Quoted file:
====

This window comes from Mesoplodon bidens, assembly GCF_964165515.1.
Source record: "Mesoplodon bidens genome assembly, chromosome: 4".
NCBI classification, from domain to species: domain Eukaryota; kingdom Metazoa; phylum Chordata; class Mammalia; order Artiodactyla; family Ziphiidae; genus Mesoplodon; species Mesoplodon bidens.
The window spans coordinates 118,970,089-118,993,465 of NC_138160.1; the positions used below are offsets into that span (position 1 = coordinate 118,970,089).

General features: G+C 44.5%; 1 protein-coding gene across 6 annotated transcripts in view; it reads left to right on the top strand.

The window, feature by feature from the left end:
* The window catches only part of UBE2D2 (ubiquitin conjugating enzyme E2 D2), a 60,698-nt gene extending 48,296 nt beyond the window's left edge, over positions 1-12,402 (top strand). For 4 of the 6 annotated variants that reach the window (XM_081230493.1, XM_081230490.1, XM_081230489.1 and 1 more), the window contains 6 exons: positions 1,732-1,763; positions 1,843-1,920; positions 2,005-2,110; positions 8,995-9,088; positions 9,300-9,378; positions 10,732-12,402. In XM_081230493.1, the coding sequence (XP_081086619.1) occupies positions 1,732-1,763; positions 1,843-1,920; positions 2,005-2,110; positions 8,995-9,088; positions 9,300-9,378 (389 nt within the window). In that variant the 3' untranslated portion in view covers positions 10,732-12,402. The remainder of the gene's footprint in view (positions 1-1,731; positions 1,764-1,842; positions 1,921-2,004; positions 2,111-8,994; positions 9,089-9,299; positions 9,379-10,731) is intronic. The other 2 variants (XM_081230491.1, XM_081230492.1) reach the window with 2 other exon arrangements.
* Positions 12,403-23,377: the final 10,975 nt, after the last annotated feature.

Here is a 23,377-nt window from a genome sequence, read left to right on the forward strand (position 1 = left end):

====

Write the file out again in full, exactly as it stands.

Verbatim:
This window comes from Mesoplodon bidens, assembly GCF_964165515.1.
Source record: "Mesoplodon bidens genome assembly, chromosome: 4".
NCBI classification, from domain to species: domain Eukaryota; kingdom Metazoa; phylum Chordata; class Mammalia; order Artiodactyla; family Ziphiidae; genus Mesoplodon; species Mesoplodon bidens.
The window spans coordinates 118,970,089-118,993,465 of NC_138160.1; the positions used below are offsets into that span (position 1 = coordinate 118,970,089).

General features: G+C 44.5%; 1 protein-coding gene across 6 annotated transcripts in view; it reads left to right on the top strand.

The window, feature by feature from the left end:
* The window catches only part of UBE2D2 (ubiquitin conjugating enzyme E2 D2), a 60,698-nt gene extending 48,296 nt beyond the window's left edge, over positions 1-12,402 (top strand). For 4 of the 6 annotated variants that reach the window (XM_081230493.1, XM_081230490.1, XM_081230489.1 and 1 more), the window contains 6 exons: positions 1,732-1,763; positions 1,843-1,920; positions 2,005-2,110; positions 8,995-9,088; positions 9,300-9,378; positions 10,732-12,402. In XM_081230493.1, the coding sequence (XP_081086619.1) occupies positions 1,732-1,763; positions 1,843-1,920; positions 2,005-2,110; positions 8,995-9,088; positions 9,300-9,378 (389 nt within the window). In that variant the 3' untranslated portion in view covers positions 10,732-12,402. The remainder of the gene's footprint in view (positions 1-1,731; positions 1,764-1,842; positions 1,921-2,004; positions 2,111-8,994; positions 9,089-9,299; positions 9,379-10,731) is intronic. The other 2 variants (XM_081230491.1, XM_081230492.1) reach the window with 2 other exon arrangements.
* Positions 12,403-23,377: the final 10,975 nt, after the last annotated feature.

Here is a 23,377-nt window from a genome sequence, read left to right on the forward strand (position 1 = left end):